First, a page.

How to get started with Spotify

Spotify just rolled out in the U.S., allowing users in America to get their first taste of the online music service. We cover the basics to help you get started using Spotify.

Screenshot by Jason Cipriani

It's been a long time coming, but Spotify has finally launched in the U.S. As the latest entry into the online music service, Spotify is sure to turn the online music industry on its head.

So how do you get started? How does it work? Those questions, plus many more, will be answered while we help you get started using Spotify.

Screenshot by Jason Cipriani

Currently there are three different account types offered by Spotify:

  • Free: Available by invite only. Limited to using only a desktop app to listen to music. You can still create and share playlists with friends. There will be limited commercials and advertisements with the Free account.
  • Unlimited: An Unlimited account will run you $4.99 per month and provides the same benefits of a Free account, but with no advertisements.
  • Premium: A Premium account provides all the same benefits of both the Free and Unlimited accounts, as well as adding the ability to use Spotify on your mobile device, and cache music to playback offline. A premium account is $9.99 per month. (There are more features available with a Premium account, such as being able to connect your Sonos system to Spotify.)

You can sign up for either the Unlimited or Premium accounts on Spotify starting today. If you want an invite to the free service, request one on the Spotify U.S. landing page, or check your Klout score to see if you are eligible for an invite as a perk.

Screenshot by Jason Cipriani

To use Spotify, no matter what type of account you sign up for, you will need to download a desktop client. Currently Spotify has a client for both Mac OS X and for Windows.

If you signed up for a Premium account, you can use the Android or iPhone app [iTunes link] along with a desktop client. No, you can't share your account info and listen to music on multiple devices at the same time. Once you start playback on a second device, the first device will stop playing.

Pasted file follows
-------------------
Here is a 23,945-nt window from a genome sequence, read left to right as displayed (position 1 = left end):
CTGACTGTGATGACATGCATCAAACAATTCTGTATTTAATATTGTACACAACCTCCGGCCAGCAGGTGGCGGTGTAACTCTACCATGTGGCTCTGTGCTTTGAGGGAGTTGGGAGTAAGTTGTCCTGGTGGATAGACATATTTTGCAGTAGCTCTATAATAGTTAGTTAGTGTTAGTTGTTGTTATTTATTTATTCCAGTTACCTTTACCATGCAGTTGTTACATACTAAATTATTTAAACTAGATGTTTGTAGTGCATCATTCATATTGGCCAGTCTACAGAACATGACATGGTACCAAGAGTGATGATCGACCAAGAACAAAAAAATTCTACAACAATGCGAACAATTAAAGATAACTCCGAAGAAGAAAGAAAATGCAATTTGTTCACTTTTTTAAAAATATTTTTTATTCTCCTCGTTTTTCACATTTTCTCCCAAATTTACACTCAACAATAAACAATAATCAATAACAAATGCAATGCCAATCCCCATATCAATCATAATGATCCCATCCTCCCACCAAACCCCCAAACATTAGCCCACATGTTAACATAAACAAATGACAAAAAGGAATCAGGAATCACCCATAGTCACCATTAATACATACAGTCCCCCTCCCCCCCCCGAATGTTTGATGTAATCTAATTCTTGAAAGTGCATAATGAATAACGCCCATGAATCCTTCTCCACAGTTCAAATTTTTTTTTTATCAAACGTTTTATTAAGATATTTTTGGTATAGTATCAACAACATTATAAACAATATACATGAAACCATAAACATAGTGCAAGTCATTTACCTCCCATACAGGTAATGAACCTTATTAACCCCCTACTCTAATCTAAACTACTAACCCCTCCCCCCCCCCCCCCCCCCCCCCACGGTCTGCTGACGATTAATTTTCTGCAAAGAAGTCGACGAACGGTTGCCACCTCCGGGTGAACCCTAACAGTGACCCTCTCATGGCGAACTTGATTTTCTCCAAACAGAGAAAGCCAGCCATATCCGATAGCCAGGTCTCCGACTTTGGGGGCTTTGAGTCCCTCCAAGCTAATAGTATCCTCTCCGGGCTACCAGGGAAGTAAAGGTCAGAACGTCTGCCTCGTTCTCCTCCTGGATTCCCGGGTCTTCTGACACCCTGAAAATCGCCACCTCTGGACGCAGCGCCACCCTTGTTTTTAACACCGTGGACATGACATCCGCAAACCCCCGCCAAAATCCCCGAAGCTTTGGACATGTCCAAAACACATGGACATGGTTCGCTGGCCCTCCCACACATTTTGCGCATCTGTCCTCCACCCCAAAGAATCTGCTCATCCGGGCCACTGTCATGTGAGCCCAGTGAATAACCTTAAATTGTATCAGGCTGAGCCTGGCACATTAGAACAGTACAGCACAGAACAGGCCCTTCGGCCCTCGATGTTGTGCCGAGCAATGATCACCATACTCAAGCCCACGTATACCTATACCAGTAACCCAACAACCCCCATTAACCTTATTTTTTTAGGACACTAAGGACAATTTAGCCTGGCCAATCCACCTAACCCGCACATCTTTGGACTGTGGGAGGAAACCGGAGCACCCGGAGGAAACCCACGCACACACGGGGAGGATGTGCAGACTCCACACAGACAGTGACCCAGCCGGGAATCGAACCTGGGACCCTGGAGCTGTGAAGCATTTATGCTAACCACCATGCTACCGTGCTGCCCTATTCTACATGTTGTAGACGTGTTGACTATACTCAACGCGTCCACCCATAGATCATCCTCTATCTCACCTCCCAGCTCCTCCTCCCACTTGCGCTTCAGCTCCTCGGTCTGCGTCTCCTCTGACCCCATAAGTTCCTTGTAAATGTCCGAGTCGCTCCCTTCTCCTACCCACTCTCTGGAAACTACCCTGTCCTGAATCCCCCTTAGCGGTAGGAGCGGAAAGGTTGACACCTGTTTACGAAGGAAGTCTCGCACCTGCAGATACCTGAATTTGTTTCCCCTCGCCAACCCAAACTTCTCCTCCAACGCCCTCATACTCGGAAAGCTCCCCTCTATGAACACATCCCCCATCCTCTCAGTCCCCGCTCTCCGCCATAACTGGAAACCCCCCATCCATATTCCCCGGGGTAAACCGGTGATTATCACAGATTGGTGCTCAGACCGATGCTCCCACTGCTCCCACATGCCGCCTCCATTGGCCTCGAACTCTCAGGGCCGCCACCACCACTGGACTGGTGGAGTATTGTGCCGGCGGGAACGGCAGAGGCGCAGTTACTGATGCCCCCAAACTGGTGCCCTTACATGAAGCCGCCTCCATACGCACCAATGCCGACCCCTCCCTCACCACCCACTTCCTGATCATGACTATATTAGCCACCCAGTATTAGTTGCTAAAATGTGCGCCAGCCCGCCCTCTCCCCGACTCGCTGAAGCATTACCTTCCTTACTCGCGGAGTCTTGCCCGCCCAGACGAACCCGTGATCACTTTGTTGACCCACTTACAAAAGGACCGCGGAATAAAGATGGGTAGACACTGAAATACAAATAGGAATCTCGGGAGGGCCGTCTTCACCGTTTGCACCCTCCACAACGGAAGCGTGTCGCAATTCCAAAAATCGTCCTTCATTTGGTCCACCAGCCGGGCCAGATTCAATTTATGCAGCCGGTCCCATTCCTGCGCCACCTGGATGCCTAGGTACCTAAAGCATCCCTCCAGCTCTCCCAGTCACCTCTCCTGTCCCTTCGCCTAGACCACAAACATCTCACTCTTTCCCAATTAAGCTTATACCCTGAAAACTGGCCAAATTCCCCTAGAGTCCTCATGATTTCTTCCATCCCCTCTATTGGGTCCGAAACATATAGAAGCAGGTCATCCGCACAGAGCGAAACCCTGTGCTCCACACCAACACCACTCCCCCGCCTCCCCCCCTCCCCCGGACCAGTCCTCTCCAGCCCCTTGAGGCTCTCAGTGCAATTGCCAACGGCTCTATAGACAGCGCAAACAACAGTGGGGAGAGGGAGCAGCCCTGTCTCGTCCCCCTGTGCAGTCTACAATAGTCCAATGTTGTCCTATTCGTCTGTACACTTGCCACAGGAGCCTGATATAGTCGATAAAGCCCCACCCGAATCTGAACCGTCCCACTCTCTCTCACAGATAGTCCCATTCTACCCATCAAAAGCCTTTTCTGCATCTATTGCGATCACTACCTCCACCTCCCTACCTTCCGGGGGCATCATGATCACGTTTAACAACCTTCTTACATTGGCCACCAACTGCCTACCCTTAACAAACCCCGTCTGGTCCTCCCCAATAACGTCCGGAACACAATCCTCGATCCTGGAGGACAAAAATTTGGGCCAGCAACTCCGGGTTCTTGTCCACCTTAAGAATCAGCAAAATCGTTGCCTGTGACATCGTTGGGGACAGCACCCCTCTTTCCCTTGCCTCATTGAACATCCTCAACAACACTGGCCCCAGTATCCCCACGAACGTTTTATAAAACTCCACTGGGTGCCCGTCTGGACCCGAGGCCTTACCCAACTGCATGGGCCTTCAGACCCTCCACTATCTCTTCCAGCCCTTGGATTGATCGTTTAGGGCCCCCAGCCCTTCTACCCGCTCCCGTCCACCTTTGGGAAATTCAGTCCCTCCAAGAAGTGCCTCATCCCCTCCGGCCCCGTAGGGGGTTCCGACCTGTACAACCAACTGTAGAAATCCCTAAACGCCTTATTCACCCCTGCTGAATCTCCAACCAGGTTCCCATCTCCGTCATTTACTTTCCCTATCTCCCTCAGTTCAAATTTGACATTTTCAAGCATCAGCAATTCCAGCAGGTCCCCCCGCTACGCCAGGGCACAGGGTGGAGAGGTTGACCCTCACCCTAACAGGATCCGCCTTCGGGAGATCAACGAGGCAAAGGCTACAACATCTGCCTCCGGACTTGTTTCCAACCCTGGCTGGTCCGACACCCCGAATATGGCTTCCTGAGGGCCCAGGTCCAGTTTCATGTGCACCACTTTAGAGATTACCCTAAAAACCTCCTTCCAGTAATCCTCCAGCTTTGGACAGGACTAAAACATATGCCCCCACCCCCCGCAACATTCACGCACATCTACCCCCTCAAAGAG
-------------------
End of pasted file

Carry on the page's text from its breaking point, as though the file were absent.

Once you have downloaded and installed any of the apps, sign in to get started.

Click on the image to enlarge Screenshot by Jason Cipriani

Spotify will immediately connect to your local music library, importing any playlists that you currently have and display any music you already have on your computer.

You can search for music, create playlists, share playlists, save music for offline playback, connect your account to Facebook and Twitter, plus much more, all within the desktop app. One thing to note: playlists are shared publicly by default, meaning when a friend views your Spotify account they will be able to see all of your playlists, and even subscribe to it if they so choose. If you don't want a playlist to be public, right-click on the playlist and remove the check mark next to Publish.

Screenshot by Jason Cipriani

To save a playlist for playback offline, you have to toggle a switch located at the top of the playlist. The songs will then be saved locally on your computer or mobile device for playback when you are sans an Internet connection.

One of our favorite features so far with Spotify is the option to create a Collaborative Playlist, which gives any Spotify user with the link to the playlist the ability to add songs. We created one, titled "Favorite Childhood Songs", and it's turning into a trip down memory lane. If you have a Spotify account, and would like to listen or contribute to the playlist, follow this link.

There are many more features hidden throughout Spotify that we weren't able to cover in this post. We just wanted to give you a good idea of how to start with the service.

Make sure to leave comments with links to your favorite playlists; we would love to hear them!

 

Join the discussion

Conversation powered by Livefyre

Show Comments Hide Comments
Latest Galleries from CNET
15 crazy old phones from a Korean museum (pictures)
10 gloriously geeky highlights from 2014 (pictures)
2015.5 Volvo XC60: updated tech, understated design
Busted! CNET readers show us their broken devices (pictures)
Take a closer look at the BlackBerry Classic (pictures)